Hope this answers your questions.

  5. #5
    Super Member retrogirl02's Avatar
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    http://www.purlbee.com/hand-vs-machi...-sandwich.html

    http://litandlaundry.blogspot.com/20...-sandwich.html

    the above links show how to make the quilt sandwich and the second is demonstrating the sandwich plus pin basting. some people baste with thread and needle.
    hope this helps. good luck with your project.

  6. #6
    Super Member retrogirl02's Avatar
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    you're so good quiltinlee. Follow quiltinlee's instructions but if you are visual, check the second link i posted to see it in action.
    happy sewing.

  7. #7

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    Ok I totally misread that one!! It's early and too much/not enough coffee.

  8. #8

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    Thank you so much, that is exactly what I was asking! you explained it GREAT...NO WRINKLES! :mrgreen: ....It will be awhile before I'm done I'm sure but once I finish I will post picture for you all to see!! THANKS AGAIN!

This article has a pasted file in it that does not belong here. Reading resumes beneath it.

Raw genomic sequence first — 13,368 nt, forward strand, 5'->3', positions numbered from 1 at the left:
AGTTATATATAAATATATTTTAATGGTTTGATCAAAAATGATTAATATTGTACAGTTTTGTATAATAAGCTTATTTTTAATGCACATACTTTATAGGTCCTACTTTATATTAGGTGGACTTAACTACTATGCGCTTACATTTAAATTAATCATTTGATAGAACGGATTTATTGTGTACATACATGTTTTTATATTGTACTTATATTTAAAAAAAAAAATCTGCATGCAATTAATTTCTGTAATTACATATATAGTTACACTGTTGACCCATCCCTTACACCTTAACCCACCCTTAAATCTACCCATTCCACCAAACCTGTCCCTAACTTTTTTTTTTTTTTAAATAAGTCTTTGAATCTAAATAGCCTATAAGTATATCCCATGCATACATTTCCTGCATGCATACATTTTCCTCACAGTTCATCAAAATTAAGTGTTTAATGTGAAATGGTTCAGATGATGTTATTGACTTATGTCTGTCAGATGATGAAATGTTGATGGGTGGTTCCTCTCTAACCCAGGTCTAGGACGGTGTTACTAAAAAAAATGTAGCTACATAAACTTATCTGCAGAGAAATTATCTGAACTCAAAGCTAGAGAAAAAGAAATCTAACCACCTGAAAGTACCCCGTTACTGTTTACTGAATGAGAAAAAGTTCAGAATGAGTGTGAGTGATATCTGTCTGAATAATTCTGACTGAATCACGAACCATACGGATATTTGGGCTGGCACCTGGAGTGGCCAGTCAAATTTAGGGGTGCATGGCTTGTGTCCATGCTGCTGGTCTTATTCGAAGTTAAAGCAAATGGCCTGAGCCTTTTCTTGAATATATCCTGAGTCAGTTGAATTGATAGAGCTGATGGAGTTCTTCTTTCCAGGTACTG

9. #9
    Super Member mary quite contrary's Avatar
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    I'm anxious to see it done. Others gave you great advice. A walking foot really helps when machine quilting. It really saves on the frustration of shifting layers.

    Stitch in the ditch is following exactly down your seam lines. There is a foot that has a little blade that sticks straight down that makes it easy to ride right down that seam but (to my knowledge) doesn't come as a walking foot so it is a trade. You need to figure out what works best for you. As with anything it takes practice practice practice.

    Also, I use machingers but there are other things out there. They are a glove with rubber finger tips which helps grip the quilt as I am moving it around.

    Quiltinlee said pins every 2 inches. Don't skimp on this. That is what helps keep those nasty wrinkles away.

  10. #10
    Moderator Jim's Gem's Avatar
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    I like to use the basing spray, getting on the floor to pin a thousand pins is just murder. Spray between the backing and the batting and again between the batting and the top. I usually do half the quilt at a time. I am lucky that I usually have help in "sandwiching" my quilts, and because my DH is a pastor at the church we attend, which is basically across the street (ok maybe 300 yards away) we go over to the church and either lay it out on the floor there or gather several long tables together to lay on top of them. If I have decided to quilt diagonals across the quilt, which I do a lot, I bring a cheap masking tape and use it to tape across the quilt squares so I have a straight line to sew. I will tape the quilts and then roll them on the diagonal (so the middle tape line is in between the rolls) Just remove the tape lines before you quilt that exact spot, it's no fun to try and get the tape from under your stitching. Have fun!!!